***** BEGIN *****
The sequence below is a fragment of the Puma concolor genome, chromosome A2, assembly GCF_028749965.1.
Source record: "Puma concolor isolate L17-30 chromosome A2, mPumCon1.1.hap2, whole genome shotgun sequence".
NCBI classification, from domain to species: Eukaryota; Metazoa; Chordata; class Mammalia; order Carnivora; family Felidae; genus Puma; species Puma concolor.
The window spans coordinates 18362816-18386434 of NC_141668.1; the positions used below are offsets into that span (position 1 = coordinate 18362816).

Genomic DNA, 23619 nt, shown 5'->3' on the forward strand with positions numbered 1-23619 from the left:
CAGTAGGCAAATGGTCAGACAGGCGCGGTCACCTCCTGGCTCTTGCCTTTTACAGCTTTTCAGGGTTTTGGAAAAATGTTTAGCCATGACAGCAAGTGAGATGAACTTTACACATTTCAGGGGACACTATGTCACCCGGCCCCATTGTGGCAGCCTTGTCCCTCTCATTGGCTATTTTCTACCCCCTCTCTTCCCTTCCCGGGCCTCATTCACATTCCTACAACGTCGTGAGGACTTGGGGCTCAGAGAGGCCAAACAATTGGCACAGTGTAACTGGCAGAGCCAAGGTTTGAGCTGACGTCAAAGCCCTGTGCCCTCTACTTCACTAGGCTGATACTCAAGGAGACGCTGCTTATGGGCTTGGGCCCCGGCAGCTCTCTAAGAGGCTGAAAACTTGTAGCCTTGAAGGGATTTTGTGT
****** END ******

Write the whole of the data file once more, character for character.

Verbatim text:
The sequence below is a fragment of the Puma concolor genome, chromosome A2, assembly GCF_028749965.1.
Source record: "Puma concolor isolate L17-30 chromosome A2, mPumCon1.1.hap2, whole genome shotgun sequence".
NCBI classification, from domain to species: Eukaryota; Metazoa; Chordata; class Mammalia; order Carnivora; family Felidae; genus Puma; species Puma concolor.
The window spans coordinates 18362816-18386434 of NC_141668.1; the positions used below are offsets into that span (position 1 = coordinate 18362816).

Genomic DNA, 23619 nt, shown 5'->3' on the forward strand with positions numbered 1-23619 from the left:
CAGTAGGCAAATGGTCAGACAGGCGCGGTCACCTCCTGGCTCTTGCCTTTTACAGCTTTTCAGGGTTTTGGAAAAATGTTTAGCCATGACAGCAAGTGAGATGAACTTTACACATTTCAGGGGACACTATGTCACCCGGCCCCATTGTGGCAGCCTTGTCCCTCTCATTGGCTATTTTCTACCCCCTCTCTTCCCTTCCCGGGCCTCATTCACATTCCTACAACGTCGTGAGGACTTGGGGCTCAGAGAGGCCAAACAATTGGCACAGTGTAACTGGCAGAGCCAAGGTTTGAGCTGACGTCAAAGCCCTGTGCCCTCTACTTCACTAGGCTGATACTCAAGGAGACGCTGCTTATGGGCTTGGGCCCCGGCAGCTCTCTAAGAGGCTGAAAACTTGTAGCCTTGAAGGGATTTTGTGT